As Egyptian and Russian foreign policies have become more closely aligned in conflict zones such as eastern Libya, bilateral military cooperation has expanded. One report suggests that Russian Special Forces based out of an airbase in Egypt's western desert (Sidi Barrani) may be aiding General Haftar.60 In November 2017, Egypt and Russia signed a draft agreement governing the use of each other's air space.61

While Egyptian-Russian ties have grown warmer in recent years, they are not without complications. In the aftermath of an October 2015 terrorist attack against a Russian passenger jet departing from Sharm El Sheikh, visits to Egypt by Russian tourists, previously the country's largest source of tourists, dropped significantly.62 Russian commercial aircraft have resumed direct flights to Cairo but not to Sharm El Sheikh. Egypt and Russia also engaged in a trade dispute in 2016 over Russian wheat imports. Egypt is the largest global importer of wheat, and the largest export market for Russian wheat.

Figure 7. Growing Russian and French Arms Sales to Egypt

Source: Stratfor.

France

Aside from Russia, France stands out as a non-U.S. country with which President Sisi has sought to build a diplomatic and military procurement relationship. In the last five years, as French-Egyptian ties have improved, Egypt has purchased major air and naval defense systems from French defense contractors, including the following:

  • Four Gowind Corvettes (produced by Naval Group)—This deal was signed in July 2014. As part of the French-Egyptian arrangement, some of the Corvette construction has taken place at the Alexandria Shipyard in Egypt.63
  • One FREMM multi-mission Frigate (produced by Naval Group)—Named the Tahya Misr (Long Live Egypt), this vessel was delivered to Egypt in 2015. This ship has participated in an annual joint French-Egyptian naval exercise, known as Cleopatra.
  • In February 2015, Egypt purchased 24 Rafale multirole fighters (produced by Dassault Aviation). Under the initial agreement, Egypt and France may enter into a new procurement agreement for 12 additional Rafale fighters. According to the manufacturer, the Rafale has flown in combat in Afghanistan, Libya, Mali, Iraq, and Syria and is used by Egypt, Qatar, and India.64 In 2018, French officials said that the United States would not permit France to export the SCALP air-launched land-attack cruise missile used on the Rafale to Egypt under the International Trade in Arms Regulation (ITAR) agreement.65 The United States may have been concerned over the transfer of sensitive technology to Egypt.
  • Two Mistral-class Helicopter Carriers (produced by Naval Group)—In the fall of 2015, France announced that it would sell Egypt two Mistral-class Landing Helicopter Dock (LHD) vessels (each carrier can carry 16 helicopters, 4 landing craft, and 13 tanks) for $1 billion. The LHDs (ENS Anwar El Sadat and ENS Gamal Abdel Nasser) were delivered in 2016. In 2017, Egypt announced that it would purchase Russian 46 Ka-52 Alligator helicopters, which can operate on the LHDs.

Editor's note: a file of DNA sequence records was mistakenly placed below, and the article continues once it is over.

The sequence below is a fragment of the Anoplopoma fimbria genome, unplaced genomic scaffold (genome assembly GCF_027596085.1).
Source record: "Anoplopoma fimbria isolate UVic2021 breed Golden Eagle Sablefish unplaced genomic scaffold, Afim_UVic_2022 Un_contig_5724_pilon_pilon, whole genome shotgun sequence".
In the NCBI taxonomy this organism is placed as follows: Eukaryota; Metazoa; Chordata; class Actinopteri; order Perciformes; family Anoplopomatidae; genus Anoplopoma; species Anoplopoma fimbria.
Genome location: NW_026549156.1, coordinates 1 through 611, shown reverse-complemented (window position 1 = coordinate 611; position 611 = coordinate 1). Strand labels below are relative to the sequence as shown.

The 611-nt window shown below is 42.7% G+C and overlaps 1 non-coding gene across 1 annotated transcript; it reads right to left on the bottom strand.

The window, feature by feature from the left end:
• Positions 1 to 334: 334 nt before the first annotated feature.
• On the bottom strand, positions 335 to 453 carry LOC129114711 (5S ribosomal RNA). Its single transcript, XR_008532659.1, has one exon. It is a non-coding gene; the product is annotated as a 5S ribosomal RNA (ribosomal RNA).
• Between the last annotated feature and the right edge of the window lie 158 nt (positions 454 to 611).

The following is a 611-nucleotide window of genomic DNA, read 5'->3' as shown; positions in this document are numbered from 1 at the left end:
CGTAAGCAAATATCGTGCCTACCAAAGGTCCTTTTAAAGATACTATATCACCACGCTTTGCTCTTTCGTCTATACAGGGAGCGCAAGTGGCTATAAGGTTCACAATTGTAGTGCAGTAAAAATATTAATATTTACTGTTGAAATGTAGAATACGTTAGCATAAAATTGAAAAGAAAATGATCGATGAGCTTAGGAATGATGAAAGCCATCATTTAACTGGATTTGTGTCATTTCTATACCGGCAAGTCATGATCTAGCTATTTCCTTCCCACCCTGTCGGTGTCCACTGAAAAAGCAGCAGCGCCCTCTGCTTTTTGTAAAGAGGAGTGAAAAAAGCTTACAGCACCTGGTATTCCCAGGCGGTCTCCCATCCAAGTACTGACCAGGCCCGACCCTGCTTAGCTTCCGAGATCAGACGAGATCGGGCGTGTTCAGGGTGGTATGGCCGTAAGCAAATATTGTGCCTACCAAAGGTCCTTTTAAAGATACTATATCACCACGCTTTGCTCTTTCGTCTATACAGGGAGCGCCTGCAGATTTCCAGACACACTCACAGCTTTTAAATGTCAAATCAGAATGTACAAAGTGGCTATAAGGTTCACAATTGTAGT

In January 2019, French President Emmanuel Macron paid a three-day visit to Egypt, where he raised human rights issues in public and with Egyptian authorities and civil society representatives. According to Macron, "I can't see how you can pretend to ensure long-term stability in this country, which was at the heart of the Arab Spring and showed its taste for freedom, and think you can continue to harden beyond what's acceptable or justified for security reasons."66

Figure 8. French President Visits Egypt

Source: Egypt State Information Service.

Trump Administration Policy toward Egypt

President Trump has praised the Egyptian government's counterterrorism efforts while his Administration has worked to restore high-level diplomatic engagement,67 joint military exercises,68 and arms sales.69 Many commentators initially expected President Trump to bring the United States and Egypt closer together, and that largely has been the case. The Administration has withheld some foreign assistance for policy reasons on at least one occasion, however,70 and the United States has not had an ambassador in Cairo since June 30, 2017.

As evidence of improved bilateral ties, the U.S. Defense Department notified Congress in November 2018 of a major $1 billion sale of defense equipment to Egypt, consisting of 10 AH-64E Apache Attack Helicopters, among other things.71 The Egyptian Air Force already possesses 45 less advanced versions of the Apache that were acquired between 2000 and 2014.72 In January 2019, U.S. Secretary of State Michael Pompeo delivered a major policy speech at the American University in Cairo, where he stated: "And as we seek an even stronger partnership with Egypt, we encourage President Sisi to unleash the creative energy of Egypt's people, unfetter the economy, and promote a free and open exchange of ideas. The progress made to date can continue."73

U.S. officials have not yet publicly criticized efforts by supporters of President Sisi to advance amendments to the constitution (see above) to extend the possibility of Sisi's continued presidency. Human rights advocates have called for Western governments to withhold assistance to Egypt if the amendments are approved. According to Human Rights Watch, "Al-Sisi's government is encouraged by the continued silence of its allies, and if the US, UK, and France want to avoid the destabilizing consequences of entrenching authoritarian rule in Egypt, they should act now."74 On February 22, 2019, a bipartisan group of national security experts called on U.S. officials to "express strong concern about the amendments to the Egyptian constitution now moving through a rapid approval process."75